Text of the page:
The non-compete caused considerable ruckus for the drugmaker, which had not publicly disclosed the six-year agreement with Vasella and has been regularly chastised for the compensation awarded the departing executive (read here). The agreement angered shareholders and has figured prominently in an upcoming national referendum in Switzerland, where Novartis (NVS) is headquartered, that would give citizens a chance to decide whether shareholders should have more say in executive compensation (back story).
Had the non-compete deal not been leaked, “no one would have known about the gigantic sums you were talking about,” Dominique Biedermann, executive director of Ethos, a foundation that advises institutional investors on corporate governance issues, said at the Novartis shareholder meeting. “That leaves a very bad impression of how the board of directors works here. We had the impression none of you have the courage to stand up to” Vasella.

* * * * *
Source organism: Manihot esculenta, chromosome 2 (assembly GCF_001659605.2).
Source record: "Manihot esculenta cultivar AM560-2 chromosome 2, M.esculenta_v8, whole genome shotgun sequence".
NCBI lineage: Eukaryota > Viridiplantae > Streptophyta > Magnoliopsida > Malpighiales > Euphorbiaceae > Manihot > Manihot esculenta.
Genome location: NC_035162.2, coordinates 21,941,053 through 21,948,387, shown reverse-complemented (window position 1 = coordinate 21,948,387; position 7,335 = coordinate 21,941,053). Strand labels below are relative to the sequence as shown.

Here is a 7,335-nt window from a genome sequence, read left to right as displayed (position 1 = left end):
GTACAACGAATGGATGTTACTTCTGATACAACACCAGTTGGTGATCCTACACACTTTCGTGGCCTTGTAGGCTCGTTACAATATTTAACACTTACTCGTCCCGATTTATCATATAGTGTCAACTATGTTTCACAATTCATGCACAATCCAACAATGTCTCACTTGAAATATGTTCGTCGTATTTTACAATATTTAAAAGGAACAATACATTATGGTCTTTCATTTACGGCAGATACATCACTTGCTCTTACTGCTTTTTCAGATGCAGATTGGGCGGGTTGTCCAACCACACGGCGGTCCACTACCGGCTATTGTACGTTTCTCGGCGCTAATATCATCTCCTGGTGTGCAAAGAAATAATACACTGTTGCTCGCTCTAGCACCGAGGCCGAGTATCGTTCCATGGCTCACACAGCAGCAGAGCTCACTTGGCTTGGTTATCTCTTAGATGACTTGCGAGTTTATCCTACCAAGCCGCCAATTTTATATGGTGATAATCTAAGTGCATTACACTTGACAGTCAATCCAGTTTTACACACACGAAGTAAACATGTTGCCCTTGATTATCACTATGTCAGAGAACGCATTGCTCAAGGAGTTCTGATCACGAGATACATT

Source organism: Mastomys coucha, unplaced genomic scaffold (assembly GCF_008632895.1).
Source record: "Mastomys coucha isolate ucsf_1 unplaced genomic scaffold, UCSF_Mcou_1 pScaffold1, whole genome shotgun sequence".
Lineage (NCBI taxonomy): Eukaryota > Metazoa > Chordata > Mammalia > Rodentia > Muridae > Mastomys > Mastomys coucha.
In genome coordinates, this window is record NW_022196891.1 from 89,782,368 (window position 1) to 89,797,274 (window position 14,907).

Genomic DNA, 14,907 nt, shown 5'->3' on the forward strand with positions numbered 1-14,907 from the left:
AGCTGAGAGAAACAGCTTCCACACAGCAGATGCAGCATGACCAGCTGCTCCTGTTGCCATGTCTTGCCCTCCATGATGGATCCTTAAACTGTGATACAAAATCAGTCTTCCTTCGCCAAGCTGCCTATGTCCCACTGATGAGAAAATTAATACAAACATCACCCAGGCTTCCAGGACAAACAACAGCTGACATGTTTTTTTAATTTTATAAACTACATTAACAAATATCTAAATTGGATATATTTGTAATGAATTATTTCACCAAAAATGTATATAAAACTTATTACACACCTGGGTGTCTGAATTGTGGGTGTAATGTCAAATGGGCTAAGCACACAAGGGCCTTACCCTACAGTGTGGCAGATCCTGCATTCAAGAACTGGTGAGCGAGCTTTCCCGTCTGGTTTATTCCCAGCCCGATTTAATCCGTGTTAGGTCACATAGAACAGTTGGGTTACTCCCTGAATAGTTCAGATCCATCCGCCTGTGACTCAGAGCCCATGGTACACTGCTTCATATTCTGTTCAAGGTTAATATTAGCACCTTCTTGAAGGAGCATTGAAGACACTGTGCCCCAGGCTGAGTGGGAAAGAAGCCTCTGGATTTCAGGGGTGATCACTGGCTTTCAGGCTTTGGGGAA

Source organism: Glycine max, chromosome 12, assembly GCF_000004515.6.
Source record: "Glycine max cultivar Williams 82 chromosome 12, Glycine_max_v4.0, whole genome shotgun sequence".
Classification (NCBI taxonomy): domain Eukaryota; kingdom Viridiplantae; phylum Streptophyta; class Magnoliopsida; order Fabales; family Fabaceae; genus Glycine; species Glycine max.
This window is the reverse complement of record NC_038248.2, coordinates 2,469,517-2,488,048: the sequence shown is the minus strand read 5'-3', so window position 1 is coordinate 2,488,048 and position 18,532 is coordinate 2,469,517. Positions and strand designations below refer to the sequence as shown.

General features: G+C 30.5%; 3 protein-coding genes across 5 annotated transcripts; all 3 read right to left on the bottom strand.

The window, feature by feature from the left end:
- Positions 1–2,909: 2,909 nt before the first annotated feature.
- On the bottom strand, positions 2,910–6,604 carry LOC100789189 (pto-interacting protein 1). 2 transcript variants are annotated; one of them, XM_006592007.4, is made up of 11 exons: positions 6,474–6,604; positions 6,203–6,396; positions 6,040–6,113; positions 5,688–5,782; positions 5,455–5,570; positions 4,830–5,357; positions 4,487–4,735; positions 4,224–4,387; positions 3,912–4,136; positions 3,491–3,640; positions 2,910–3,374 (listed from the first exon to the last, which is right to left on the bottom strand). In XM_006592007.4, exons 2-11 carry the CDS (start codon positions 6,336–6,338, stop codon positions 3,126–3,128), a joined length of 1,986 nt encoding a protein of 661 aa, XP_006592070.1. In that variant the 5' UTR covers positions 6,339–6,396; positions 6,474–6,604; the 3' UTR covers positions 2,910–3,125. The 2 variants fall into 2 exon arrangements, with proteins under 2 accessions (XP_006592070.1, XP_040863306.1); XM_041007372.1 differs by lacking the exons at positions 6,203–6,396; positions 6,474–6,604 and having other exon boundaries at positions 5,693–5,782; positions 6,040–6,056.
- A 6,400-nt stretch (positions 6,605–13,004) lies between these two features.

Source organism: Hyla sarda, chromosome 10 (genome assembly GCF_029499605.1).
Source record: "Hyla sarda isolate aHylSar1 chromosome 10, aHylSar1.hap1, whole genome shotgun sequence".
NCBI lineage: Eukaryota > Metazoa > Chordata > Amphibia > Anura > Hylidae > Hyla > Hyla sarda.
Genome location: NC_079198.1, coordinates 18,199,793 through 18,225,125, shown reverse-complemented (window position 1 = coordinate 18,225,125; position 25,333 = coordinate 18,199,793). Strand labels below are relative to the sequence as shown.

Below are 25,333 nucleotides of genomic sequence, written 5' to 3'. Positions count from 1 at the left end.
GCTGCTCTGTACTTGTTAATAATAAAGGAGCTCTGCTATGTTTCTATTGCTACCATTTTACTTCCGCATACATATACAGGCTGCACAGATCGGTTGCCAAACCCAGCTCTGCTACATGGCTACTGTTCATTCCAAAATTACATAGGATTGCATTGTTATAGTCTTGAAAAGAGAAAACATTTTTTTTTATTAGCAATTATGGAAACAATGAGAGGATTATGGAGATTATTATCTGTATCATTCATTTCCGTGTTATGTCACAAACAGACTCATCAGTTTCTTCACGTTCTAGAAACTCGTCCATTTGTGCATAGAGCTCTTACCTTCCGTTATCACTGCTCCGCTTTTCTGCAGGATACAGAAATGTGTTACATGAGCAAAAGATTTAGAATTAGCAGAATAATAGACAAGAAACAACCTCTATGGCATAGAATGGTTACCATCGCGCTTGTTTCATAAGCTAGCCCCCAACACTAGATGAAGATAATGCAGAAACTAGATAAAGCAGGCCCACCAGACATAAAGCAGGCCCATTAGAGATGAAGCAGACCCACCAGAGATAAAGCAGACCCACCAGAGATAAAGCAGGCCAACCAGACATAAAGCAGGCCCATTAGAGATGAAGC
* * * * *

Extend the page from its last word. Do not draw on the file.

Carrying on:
In an effort to mute expected criticism, Vasella indicated that he would donate the “net amount” he received from the non-compete deal to unspecified philanthropic activities. The implication was that he does not need the money. However, he may now have decided that an extra sum would be handy after all, assuming a consulting contract is signed. Then again, perhaps he will donate those proceeds.
We asked a Novartis spokesman whether Vasella would, in fact, do so and will update you accordingly.